Firing on all cylinders is nothing new for Christian Bale, Matt Damon, or director James Mangold. Here, they all cross the finish line together.
I'm not sure there's much truth to many of the details contained within "Ford v Ferrari," or that these events unfolded in the way that's portrayed on-screen. What I do know is that "Ford v Ferrari" fuel-injects some fun into the racing genre with a movie that celebrates everything that is American, warts and all. It's a racing film with heart, laughs and a sense of history, light enough to handle the turns and solid enough at its core to drive things home.
The movie begins with us getting familiar with the inside dealings at the Ford Motor Company, and we meet one particularly ambitious executive, Lee Iacocca (Jon Bernthal), who would of course one day become one of the most successful businessmen in the history of our country. Iacocca convinces Henry Ford II (Tracy Letts) that it's in Ford's interest to purchase the struggling Ferrari company, which they attempt to do. But when Enzo Ferrari (Remo Girone) backs out of the deal and insults Mr. Ford personally, oh it's on now...Ford vows to do whatever it takes to whip Ferrari's ass at the famed "24 Hours of Le Mans" race in France...a race that has been dominated by Ferrari for years.
Having been given a "blank check" to beef up Ford's struggling Racing Division and win this race, Iacocca recruits Carroll Shelby (Matt Damon), a famous driver who became the first - and only - American to win at the famed "24 Hours of Le Mans" back in 1959, and Ken Miles (Christian Bale) who was also an esteemed driver, a Brit who was as famous for his bad temper as he was his amazing skills behind the wheel. Shelby had a rare heart condition took him out of the driver's seat and into a role as the owner of Shelby American Inc., responsible for building some of the best and fastest cars of its time. Ken Miles had a special relationship with Carroll Shelby, but it was threatened when some execs within Ford, namely Leo Beebe (Josh Lucas), wanted the brash and brazenMiles to have nothing at all to do with their wholesome, family brand.
Clearly, director James Mangold ("Logan") set out to make a fast, fun film. The racing scenes are extremely well-done and paced, even though it doesn't appear he's using any new techniques. But we're dropped onto the racetrack, into the pits and even inside the cars themselves and even at over two-and-a-half-hours, "Ford v Ferrari" really feels like it zooms by.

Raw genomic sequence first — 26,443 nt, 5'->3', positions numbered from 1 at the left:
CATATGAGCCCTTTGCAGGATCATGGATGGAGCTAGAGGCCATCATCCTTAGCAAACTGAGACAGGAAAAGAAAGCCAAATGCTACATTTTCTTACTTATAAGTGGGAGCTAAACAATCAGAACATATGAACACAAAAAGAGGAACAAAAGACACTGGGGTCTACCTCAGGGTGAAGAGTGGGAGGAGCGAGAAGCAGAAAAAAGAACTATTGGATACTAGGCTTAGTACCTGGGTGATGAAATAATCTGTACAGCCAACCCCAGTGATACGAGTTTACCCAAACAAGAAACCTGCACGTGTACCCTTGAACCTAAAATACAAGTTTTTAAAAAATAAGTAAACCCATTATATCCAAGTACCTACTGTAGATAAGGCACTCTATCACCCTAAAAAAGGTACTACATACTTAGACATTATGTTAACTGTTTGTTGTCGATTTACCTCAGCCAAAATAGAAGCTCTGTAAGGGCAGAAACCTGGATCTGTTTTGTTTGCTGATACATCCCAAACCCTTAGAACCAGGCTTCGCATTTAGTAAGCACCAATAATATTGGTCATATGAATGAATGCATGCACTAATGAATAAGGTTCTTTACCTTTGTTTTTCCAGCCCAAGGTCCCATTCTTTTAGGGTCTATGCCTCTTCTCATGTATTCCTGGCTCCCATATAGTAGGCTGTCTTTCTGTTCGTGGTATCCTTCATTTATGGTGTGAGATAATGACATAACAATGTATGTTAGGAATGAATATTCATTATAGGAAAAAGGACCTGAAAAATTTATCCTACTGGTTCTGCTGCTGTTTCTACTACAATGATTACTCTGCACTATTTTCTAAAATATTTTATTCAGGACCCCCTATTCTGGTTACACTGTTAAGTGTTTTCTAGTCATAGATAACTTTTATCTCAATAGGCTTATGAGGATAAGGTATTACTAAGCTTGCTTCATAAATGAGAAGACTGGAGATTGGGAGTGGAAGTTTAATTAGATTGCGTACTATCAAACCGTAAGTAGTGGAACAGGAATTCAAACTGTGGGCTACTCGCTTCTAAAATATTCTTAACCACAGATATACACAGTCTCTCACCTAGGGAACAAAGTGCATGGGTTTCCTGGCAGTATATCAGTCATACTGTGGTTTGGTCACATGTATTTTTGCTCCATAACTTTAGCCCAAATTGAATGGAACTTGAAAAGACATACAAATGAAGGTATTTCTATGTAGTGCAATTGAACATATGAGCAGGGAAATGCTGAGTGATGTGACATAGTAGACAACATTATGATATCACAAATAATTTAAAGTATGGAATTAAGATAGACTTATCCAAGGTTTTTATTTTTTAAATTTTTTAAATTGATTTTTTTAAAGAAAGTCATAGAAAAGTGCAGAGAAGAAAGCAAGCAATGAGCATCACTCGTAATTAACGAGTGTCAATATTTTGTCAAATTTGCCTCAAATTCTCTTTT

It's also quite obvious that this telling of this slice of history is from an American point-of-view. Ferrari - here painted as the villains - really didn't do anything wrong, and if you stop for a moment to think about it, why the hell did Ford think he could just waltz right over and buy Ferrari? This major American conglomerate known for quantity, not quality, wants to buy a company that hand-makes its vehicles? I think Mr. Ferrari went easy on Ford by only calling him a fat pig.
And that's not the only "questionable" perspective in the film. American ingenuity, as it exists in "Ford v Ferrari," is only possible if you have endless resources and financial backing to get you there. I'm not certain that Shelby and MIles worked any harder than those at Ferrari, but if the gamesmanship was really happening between Ford and Ferrari on the corporate level, then why do we get scenes with Shelby stealing stopwatches out of the Ferrari pit stop, or trying to sabotage them in other ways? This movie doesn't just want you to root for Ford and America over Ferrari, it wants you to kick them while they're down...you know, the American Way.
The film is surprisingly funny, and overall it's one of the best scripts of the year, save for the fact that it felt compelled to create another "villain" other than Ferrari with the inclusion of Ford ass-kisser Leo Beebe. He really has it out for Ken Miles, to the point where he nearly destroys his own company and career in the process. His motivations are no more clear or complex than a guy like Skeletor or Cobra Commander, hellbent on his agenda for no clear reason. You'd think Beebe would want Ford to succeed? If Miles is SO bad for the Ford brand, then why is Beebe the only person in the film who has a problem with him?
This cartoonish subplot aside, "Ford v Ferrari" as a wonderful film to see and hear on the big-screen, and it should be noted that you do not have to be a "car person" in order to enjoy this ride. Granted, there are several jokes and Easter eggs thrown in for car aficionados to lap up, so it's a must-see if you consider yourself in this group.
At such a time when Americans feel more divided than ever, "Ford v Ferrari" looks to unite us - if but for a few hours - with our common love for friendship, speed, machines and winning at all costs. It feels good to feel good about ourselves again, even if the facts here are more checkered than the final flag.
Genre: Action, Biography, Drama.
Run Time: 2 hours 32 minutes.
Starring: Christian Bale, Matt Damon, Roberta Sparta, Jon Bernthal, Caitriona Balfe, Noah Jupe, Josh Lucas, Tracy Letts.
Directed by James Mangold ("Logan," "The Wolverine," "Knight and Day," "Walk the Line").
"Ford v Ferrari" opens theatrically on Friday, November 15th, 2019.
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